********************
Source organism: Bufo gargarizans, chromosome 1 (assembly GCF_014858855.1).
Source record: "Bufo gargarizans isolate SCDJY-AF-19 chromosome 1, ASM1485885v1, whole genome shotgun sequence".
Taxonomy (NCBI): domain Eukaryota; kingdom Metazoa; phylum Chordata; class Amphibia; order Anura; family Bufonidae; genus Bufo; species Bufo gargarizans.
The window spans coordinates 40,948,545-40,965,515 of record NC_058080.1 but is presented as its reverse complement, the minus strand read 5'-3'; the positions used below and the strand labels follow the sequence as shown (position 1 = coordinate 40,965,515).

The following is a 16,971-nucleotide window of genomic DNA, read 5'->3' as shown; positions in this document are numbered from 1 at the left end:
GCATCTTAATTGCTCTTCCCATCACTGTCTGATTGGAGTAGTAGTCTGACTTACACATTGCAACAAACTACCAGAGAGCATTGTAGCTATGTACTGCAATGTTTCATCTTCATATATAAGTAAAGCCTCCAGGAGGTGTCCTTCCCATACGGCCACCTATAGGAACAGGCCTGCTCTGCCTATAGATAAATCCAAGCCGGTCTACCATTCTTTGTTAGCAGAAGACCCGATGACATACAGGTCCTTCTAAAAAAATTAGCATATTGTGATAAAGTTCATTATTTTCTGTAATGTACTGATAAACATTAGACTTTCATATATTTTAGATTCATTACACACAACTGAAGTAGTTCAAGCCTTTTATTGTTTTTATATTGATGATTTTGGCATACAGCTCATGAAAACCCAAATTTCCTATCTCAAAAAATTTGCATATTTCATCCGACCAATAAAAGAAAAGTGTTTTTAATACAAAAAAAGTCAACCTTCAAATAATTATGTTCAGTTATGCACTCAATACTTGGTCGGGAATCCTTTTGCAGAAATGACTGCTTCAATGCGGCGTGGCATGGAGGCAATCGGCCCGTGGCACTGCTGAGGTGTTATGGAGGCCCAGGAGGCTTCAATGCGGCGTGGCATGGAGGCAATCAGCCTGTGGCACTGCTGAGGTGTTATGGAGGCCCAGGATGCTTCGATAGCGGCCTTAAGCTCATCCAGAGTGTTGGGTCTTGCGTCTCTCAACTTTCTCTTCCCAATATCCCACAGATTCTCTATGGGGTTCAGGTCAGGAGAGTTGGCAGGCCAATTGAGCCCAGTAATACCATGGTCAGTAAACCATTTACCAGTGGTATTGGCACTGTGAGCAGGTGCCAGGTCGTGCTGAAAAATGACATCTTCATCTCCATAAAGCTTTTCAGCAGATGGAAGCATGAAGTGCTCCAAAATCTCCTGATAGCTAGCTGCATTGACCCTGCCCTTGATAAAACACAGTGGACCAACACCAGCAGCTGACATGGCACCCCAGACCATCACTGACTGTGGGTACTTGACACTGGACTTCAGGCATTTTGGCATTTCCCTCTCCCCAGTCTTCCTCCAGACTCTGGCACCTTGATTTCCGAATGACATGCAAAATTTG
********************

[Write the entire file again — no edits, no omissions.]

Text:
Source organism: Bufo gargarizans, chromosome 1 (assembly GCF_014858855.1).
Source record: "Bufo gargarizans isolate SCDJY-AF-19 chromosome 1, ASM1485885v1, whole genome shotgun sequence".
Taxonomy (NCBI): domain Eukaryota; kingdom Metazoa; phylum Chordata; class Amphibia; order Anura; family Bufonidae; genus Bufo; species Bufo gargarizans.
The window spans coordinates 40,948,545-40,965,515 of record NC_058080.1 but is presented as its reverse complement, the minus strand read 5'-3'; the positions used below and the strand labels follow the sequence as shown (position 1 = coordinate 40,965,515).

The following is a 16,971-nucleotide window of genomic DNA, read 5'->3' as shown; positions in this document are numbered from 1 at the left end:
GCATCTTAATTGCTCTTCCCATCACTGTCTGATTGGAGTAGTAGTCTGACTTACACATTGCAACAAACTACCAGAGAGCATTGTAGCTATGTACTGCAATGTTTCATCTTCATATATAAGTAAAGCCTCCAGGAGGTGTCCTTCCCATACGGCCACCTATAGGAACAGGCCTGCTCTGCCTATAGATAAATCCAAGCCGGTCTACCATTCTTTGTTAGCAGAAGACCCGATGACATACAGGTCCTTCTAAAAAAATTAGCATATTGTGATAAAGTTCATTATTTTCTGTAATGTACTGATAAACATTAGACTTTCATATATTTTAGATTCATTACACACAACTGAAGTAGTTCAAGCCTTTTATTGTTTTTATATTGATGATTTTGGCATACAGCTCATGAAAACCCAAATTTCCTATCTCAAAAAATTTGCATATTTCATCCGACCAATAAAAGAAAAGTGTTTTTAATACAAAAAAAGTCAACCTTCAAATAATTATGTTCAGTTATGCACTCAATACTTGGTCGGGAATCCTTTTGCAGAAATGACTGCTTCAATGCGGCGTGGCATGGAGGCAATCGGCCCGTGGCACTGCTGAGGTGTTATGGAGGCCCAGGAGGCTTCAATGCGGCGTGGCATGGAGGCAATCAGCCTGTGGCACTGCTGAGGTGTTATGGAGGCCCAGGATGCTTCGATAGCGGCCTTAAGCTCATCCAGAGTGTTGGGTCTTGCGTCTCTCAACTTTCTCTTCCCAATATCCCACAGATTCTCTATGGGGTTCAGGTCAGGAGAGTTGGCAGGCCAATTGAGCCCAGTAATACCATGGTCAGTAAACCATTTACCAGTGGTATTGGCACTGTGAGCAGGTGCCAGGTCGTGCTGAAAAATGACATCTTCATCTCCATAAAGCTTTTCAGCAGATGGAAGCATGAAGTGCTCCAAAATCTCCTGATAGCTAGCTGCATTGACCCTGCCCTTGATAAAACACAGTGGACCAACACCAGCAGCTGACATGGCACCCCAGACCATCACTGACTGTGGGTACTTGACACTGGACTTCAGGCATTTTGGCATTTCCCTCTCCCCAGTCTTCCTCCAGACTCTGGCACCTTGATTTCCGAATGACATGCAAAATTTG